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Chapter VII

Dr. Duchampski had quick hands, full eyebrows and a curved, large pored nose that drooped over his upper lip like some sort of proboscis. His small round glasses were balanced about half way down this extraordinary appendage, constantly threatening to spill off his face.

“Yes, yes, Section Starfire, I would love to help you,” he said. “Love to help as much as I can. How can I help?”

“We have a sample of a liquid that…”

“That you want me to identify. Yes, I know that. I knew that from the second you knocked my door.”

“Alright then,” Marcus said. “So, what is it?”

The old man took the vial Spaceman had not destroyed and held it up to the light, his hand trembling. The amber liquid glittered. He scrunched his impressive eyebrows together and snorted once.

“I don’t like this,” he said. “Don’t like this at all.”

Spaceman glanced over, nervous, “How so?”

Dr. Duchampski gazed curiously at Spaceman, who up to this moment had not made a single sound in the herpetologist’s office. After a long, awkward moment, the doctor turned back to Agent Shield.

“This is a naturally occurring toxin that I last saw in 1953 in the jungles of Burma. This is liquid is the distilled venom of the notorious Burmese Tiger Snake.”

Agent Shield glanced at Spaceman. Spaceman was studying his fingernails.
“What is the nature of the toxin?”

“Bizarre, absolutely unique,” said the herpetologist. “There are certain species that have the ability to vary the potency of their venom, or that produce a toxin with both hemolytic and neurological effects. The Burmese Tiger Snake is like a slithering pharmacy, able to modulate its venom’s potency along both axes. I have not heard of any recent scholarship on this issue but I was one of the first Westerners to actually see this animal and the mayhem it creates.”

Needing little prompting, Dr. Duchampski launched into his tale of a year-long trek through the deepest realms of the Burmese rainforest. He had joined the expedition fresh out of grad school, to search for new zoological specimens for the Smithsonian. His team found monkeys, arachnids, and reptiles never before known to science, but grew increasingly fascinated with the rumors they heard from villages of a most unusual snake. The experienced scientists on the expedition decided the creature couldn’t be countenanced by science. The locals described a snake of between one and three meters in length with ability to chemically lobotomize its victims. Their reports contradicted several respected herpetological theories.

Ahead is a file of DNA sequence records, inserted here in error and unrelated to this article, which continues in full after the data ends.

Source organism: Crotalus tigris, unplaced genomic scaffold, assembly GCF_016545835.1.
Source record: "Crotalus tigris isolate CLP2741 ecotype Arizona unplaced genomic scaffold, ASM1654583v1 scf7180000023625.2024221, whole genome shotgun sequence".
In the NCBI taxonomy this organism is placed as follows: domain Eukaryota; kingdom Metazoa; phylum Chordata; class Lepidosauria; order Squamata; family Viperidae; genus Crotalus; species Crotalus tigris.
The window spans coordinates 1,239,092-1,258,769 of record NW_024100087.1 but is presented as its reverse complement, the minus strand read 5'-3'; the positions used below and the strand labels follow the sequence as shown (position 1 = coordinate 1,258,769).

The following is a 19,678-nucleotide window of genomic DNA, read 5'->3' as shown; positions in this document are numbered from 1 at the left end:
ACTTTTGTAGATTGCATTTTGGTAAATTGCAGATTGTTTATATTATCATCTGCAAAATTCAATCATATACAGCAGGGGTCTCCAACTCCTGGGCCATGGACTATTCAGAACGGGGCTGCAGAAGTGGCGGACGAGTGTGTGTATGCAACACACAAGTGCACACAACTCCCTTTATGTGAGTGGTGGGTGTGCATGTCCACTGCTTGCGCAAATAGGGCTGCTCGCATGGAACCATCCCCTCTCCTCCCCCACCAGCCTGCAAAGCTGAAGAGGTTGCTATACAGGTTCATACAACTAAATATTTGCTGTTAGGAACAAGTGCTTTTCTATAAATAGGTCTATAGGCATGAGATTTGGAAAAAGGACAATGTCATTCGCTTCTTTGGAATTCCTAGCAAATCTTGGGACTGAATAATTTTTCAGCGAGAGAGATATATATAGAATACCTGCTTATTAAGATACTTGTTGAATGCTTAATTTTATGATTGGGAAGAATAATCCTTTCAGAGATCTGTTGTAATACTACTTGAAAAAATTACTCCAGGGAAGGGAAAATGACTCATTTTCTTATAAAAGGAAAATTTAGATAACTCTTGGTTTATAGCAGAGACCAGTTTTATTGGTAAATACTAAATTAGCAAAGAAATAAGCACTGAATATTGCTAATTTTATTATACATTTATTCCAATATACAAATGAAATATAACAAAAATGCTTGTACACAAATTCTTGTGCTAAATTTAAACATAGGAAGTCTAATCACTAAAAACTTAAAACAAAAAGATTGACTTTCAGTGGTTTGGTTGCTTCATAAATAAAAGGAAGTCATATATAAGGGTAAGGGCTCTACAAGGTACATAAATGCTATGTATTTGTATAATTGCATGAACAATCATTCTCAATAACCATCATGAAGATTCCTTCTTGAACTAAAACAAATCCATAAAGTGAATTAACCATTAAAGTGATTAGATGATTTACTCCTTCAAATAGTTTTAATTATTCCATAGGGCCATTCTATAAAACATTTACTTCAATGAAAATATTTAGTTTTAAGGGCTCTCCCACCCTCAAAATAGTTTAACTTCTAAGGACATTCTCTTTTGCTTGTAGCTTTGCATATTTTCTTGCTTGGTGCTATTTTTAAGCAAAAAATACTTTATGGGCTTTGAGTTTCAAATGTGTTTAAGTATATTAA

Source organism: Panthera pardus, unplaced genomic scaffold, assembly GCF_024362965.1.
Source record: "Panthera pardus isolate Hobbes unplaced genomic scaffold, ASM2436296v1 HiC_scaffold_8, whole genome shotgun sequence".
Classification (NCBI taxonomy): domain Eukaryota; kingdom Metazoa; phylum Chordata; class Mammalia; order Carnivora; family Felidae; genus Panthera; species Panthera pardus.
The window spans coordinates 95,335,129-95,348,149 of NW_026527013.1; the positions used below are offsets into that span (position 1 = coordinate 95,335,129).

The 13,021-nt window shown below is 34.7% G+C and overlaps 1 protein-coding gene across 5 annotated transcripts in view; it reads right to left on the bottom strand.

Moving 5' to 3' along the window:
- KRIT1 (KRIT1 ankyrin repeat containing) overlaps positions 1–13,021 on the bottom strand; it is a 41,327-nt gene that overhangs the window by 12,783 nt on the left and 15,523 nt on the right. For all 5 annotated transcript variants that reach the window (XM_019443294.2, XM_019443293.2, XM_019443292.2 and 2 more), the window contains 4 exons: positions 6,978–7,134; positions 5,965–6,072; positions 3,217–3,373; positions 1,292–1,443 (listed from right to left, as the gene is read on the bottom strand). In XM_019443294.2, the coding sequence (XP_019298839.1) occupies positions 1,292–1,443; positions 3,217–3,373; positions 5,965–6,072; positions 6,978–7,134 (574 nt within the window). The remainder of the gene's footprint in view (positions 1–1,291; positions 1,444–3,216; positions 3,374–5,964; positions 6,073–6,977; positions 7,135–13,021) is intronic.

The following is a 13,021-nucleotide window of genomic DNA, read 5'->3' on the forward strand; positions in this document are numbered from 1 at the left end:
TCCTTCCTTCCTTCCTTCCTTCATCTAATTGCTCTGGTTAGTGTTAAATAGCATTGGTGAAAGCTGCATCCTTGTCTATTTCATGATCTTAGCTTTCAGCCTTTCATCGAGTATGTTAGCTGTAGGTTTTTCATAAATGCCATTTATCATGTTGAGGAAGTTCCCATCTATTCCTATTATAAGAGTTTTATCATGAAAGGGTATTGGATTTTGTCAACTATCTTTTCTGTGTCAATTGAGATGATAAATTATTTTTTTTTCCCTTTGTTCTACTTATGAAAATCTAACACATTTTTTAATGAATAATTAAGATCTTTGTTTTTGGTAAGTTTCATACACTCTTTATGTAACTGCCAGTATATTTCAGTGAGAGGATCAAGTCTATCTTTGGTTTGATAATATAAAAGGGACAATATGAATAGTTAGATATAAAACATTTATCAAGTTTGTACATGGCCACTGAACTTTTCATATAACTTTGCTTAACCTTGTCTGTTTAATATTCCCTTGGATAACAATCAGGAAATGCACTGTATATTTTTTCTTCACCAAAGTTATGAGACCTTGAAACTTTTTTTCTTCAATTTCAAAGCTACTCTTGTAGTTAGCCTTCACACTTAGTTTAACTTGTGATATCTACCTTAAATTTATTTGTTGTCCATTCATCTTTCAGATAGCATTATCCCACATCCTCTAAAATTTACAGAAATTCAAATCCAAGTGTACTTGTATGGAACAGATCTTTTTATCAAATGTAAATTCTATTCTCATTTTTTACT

Dr. Duchampski, however, grew convinced the stories had some basis in fact and won approval for a side project to press farther into the jungle. After only two months they found a place recently overrun by the creatures. The herpetologist was able to examine some of the surviving victims and found men rendered feeble and drooling, forced to depend on the care of their relatives for the rest of their lives. He left the jungle shaken, no less so for the unmistakable sense he had that the Tiger Snakes actively avoided discovery. The only specimen he could return was rotted and unconvincing. The Tiger Snake remained an apocryphal footnote to their expedition.

“Why are they called Tiger Snakes?” Shield asked. “Are they striped like Tigers?”

Dr. Duchampski stared at the agent like he had suggested they were named after his grandmother. “No, they are called Tiger Snakes because they are fierce like tigers. You have simply no idea of their malevolent rapacity. They are as close to pure evil as I will allow myself to describe the product of natural evolution. These snakes were seen going out of their way to cause misery. Enfeeble one village’s best hunter one week after spoiling their crops. Killing an infant while cradled in their sleeping mother’s arms. After two months I grew convinced they were watching us, studying us even as we studied them.”
Agent Shield, despite himself, felt a shudder run down the length of his back.

“They are pure, unmitigated evil and I say that as a man who has dedicated his life to the objective scientific study of snakes and reptiles.”

Dr. Duchampski slid his eyes over to rest on the troubled, nervous features of Spaceman. “The only thing I could possibly detest more than these animals is the man who once betrayed me in North Africa. A man who stole my daughter’s heart and then abandoned her to the slums of Casablanca.”

“Why in God’s name were you in North Africa?” Spaceman’s eyes and mouth twitched uncontrollably. “Horrible place, full of sand, scorpions, and dirty little alleyways.”

“You speak like someone who’s been there once or twice,” said Dr. Duchampski, his face lined with suspicion.

Hoping to avert the impending train-wreck, Agent Shield interrupted. “If you hate these animals so much, then you can help us most by telling us how someone would go about harvesting Tiger Snake venom.”

With one last withering look at Spaceman, the herpetologist hefted an overstuffed folder and dropped into Shield’s arms.

“I hope it helps you more than it did me.”

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Chapter LXI

“Frankie, listen to me. You have to pull the trigger.”

Frankie was silent. The rifle rested at his shoulder, just like he had practiced. He had D sighted, the slender cross-hairs pointing to spot just over her right eye. There was a slight Eastern wind which would pull the rifle to the left. He made his calibrations and rested his finger on the trigger. Perhaps a dozen men who could make this shot. He was one of them.

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